Hundreds of children died despite welfare concerns having been raised with social services

4 March 2020, 11:49

The panel received 538 serious safeguarding notifications of child abuse and neglect
The panel received 538 serious safeguarding notifications of child abuse and neglect. Picture: PA

By Megan White

Hundreds of children died or were victims of abuse after concerns for their welfare had already been raised with social services, according to a report.

The Child Safeguarding Practice Review Panel said there was a "significant and troubling" number of cases where children had "either died or been seriously harmed in the context of abuse and neglect".

Councils are duty-bound to report safeguarding incidents where a child has died or suffered serious harm to the panel.

In its first annual report, it revealed it received 538 serious safeguarding notifications of child abuse and neglect since its launch.

More than half the cases were known to social services.

A similar proportion had already been identified as "vulnerable" but despite this "the system was not able to prevent the death or serious incident", the report said.

The panel said it could not confirm the exact number of children who had died after safeguarding concerns were raised because some notifications mentioned more than one child.

But the number of referrals and the number of deaths is "broadly the same", a spokeswoman added.

Almost a third of cases involved babies under a year old, most often hurt or killed by parents or their partners, the report said, while teenagers were typically at risk of harm by falling prey to criminal gangs.

The report said: "The messages from all these reviews are striking.

"They represent the lives of children who have been seriously harmed or have died - the overwhelming majority at the hands of their parents or other family members.

"We were very troubled by the level of criminal activity of some parents and violence witnessed or experienced by children."

The panel found "several examples" where probation and other protection arrangements had "fallen short", adding: "People with a history of child abuse, some of whom had been convicted, were not tracked sufficiently well, nor were new relationships explored properly, to establish whether they were in a relationship and/or living with children."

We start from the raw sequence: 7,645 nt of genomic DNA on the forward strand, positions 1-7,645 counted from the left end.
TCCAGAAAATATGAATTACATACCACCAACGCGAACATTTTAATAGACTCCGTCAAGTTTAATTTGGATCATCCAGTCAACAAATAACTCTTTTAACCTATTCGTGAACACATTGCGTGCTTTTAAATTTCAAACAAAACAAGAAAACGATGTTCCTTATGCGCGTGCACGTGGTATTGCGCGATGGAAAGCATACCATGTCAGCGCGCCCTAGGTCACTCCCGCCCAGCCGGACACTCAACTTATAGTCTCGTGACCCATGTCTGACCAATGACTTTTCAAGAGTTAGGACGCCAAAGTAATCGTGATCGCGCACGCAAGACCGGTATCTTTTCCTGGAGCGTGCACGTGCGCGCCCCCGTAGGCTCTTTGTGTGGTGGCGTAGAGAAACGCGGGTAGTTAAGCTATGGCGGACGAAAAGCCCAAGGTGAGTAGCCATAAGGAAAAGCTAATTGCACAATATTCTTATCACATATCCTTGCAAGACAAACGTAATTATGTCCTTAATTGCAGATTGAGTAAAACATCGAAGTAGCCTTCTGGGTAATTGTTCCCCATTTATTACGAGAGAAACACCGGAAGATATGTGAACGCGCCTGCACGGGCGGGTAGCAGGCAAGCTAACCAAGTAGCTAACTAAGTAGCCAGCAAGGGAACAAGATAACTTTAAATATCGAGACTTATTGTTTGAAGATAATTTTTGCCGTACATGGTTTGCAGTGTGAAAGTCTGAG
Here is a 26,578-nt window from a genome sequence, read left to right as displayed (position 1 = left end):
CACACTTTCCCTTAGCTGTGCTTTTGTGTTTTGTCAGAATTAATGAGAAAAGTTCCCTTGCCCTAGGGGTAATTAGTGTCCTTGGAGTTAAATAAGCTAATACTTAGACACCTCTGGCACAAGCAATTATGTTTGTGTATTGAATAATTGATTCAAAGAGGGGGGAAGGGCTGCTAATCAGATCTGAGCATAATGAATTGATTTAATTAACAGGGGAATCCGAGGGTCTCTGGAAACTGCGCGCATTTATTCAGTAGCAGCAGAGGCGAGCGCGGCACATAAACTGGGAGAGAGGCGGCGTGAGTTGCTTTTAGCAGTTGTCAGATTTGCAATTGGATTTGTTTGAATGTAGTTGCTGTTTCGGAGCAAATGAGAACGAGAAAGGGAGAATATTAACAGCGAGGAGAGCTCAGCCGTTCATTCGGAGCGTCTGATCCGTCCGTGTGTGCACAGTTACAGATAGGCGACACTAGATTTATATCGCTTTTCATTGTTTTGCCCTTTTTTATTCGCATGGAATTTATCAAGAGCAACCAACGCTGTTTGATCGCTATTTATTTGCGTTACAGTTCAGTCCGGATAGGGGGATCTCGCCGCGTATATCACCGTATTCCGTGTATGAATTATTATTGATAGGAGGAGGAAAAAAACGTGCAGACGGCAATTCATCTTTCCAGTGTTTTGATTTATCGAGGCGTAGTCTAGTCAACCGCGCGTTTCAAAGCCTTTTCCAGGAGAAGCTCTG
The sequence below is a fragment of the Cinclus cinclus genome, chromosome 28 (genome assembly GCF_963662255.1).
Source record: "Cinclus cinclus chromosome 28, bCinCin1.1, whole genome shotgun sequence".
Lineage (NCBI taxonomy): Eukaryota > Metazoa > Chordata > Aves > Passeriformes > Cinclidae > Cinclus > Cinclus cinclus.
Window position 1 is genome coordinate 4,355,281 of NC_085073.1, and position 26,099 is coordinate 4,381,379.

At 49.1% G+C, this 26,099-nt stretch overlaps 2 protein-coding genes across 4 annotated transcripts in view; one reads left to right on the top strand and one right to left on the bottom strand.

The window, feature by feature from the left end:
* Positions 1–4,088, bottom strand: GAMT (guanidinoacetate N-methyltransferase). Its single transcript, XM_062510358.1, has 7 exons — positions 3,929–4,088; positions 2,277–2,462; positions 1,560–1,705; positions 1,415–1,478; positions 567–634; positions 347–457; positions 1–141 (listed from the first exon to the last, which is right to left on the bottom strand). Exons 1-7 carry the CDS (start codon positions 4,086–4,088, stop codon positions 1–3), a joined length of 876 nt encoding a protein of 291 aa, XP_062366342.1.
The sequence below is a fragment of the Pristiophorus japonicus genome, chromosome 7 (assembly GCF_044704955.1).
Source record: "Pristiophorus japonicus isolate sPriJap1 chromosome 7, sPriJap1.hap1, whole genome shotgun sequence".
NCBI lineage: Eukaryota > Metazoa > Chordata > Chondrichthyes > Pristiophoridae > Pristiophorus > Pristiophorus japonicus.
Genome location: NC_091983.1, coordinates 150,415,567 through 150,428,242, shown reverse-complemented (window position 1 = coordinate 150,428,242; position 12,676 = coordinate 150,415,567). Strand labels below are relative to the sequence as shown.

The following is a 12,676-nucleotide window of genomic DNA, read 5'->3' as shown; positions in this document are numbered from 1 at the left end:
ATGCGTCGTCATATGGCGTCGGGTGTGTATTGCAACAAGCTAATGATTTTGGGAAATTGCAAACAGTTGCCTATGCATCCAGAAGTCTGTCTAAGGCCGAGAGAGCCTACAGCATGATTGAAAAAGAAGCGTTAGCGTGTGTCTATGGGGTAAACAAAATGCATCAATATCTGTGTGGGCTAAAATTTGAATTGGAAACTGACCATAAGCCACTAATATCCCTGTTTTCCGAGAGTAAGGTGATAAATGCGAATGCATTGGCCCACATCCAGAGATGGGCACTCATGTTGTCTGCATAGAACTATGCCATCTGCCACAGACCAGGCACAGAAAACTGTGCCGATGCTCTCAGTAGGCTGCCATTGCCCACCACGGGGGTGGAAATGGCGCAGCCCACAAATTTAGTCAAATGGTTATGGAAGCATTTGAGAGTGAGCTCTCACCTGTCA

Domestic abuse was a "recognised feature of life" for 35 per cent of the children who were the subject of serious safeguarding concerns.

The "presence of coercive control" among adult couples in families was "sometimes misunderstood or minimised", the report added.

The panel also said there was a "long-standing concern" about how to respond when home-schooled children are suspected of being abused.

The report said: "Of the rapid reviews we received, a small number involved children who were educated at home.

"Four of those children died, and seven children suffered serious harm through neglect.

"There is a consensus that attending school is a protective factor.

"When a child is educated at home, they become separated from they become separated from the protective mechanisms which school provides."

A Government spokesman said: "Every child deserves to be safe and we are taking urgent action, including recruiting more social workers and intervening to help vulnerable families stay safely together.

"We are also investing an extra £1 billion in adult and children's social care in every year of this Parliament and undertaking an independently-led review into the care system so children and families receive the best possible support.

"We are committed to protecting young people most at risk of exploitation, including putting £220 million into initiatives that intervene earlier to prevent them from getting involved in serious violence."

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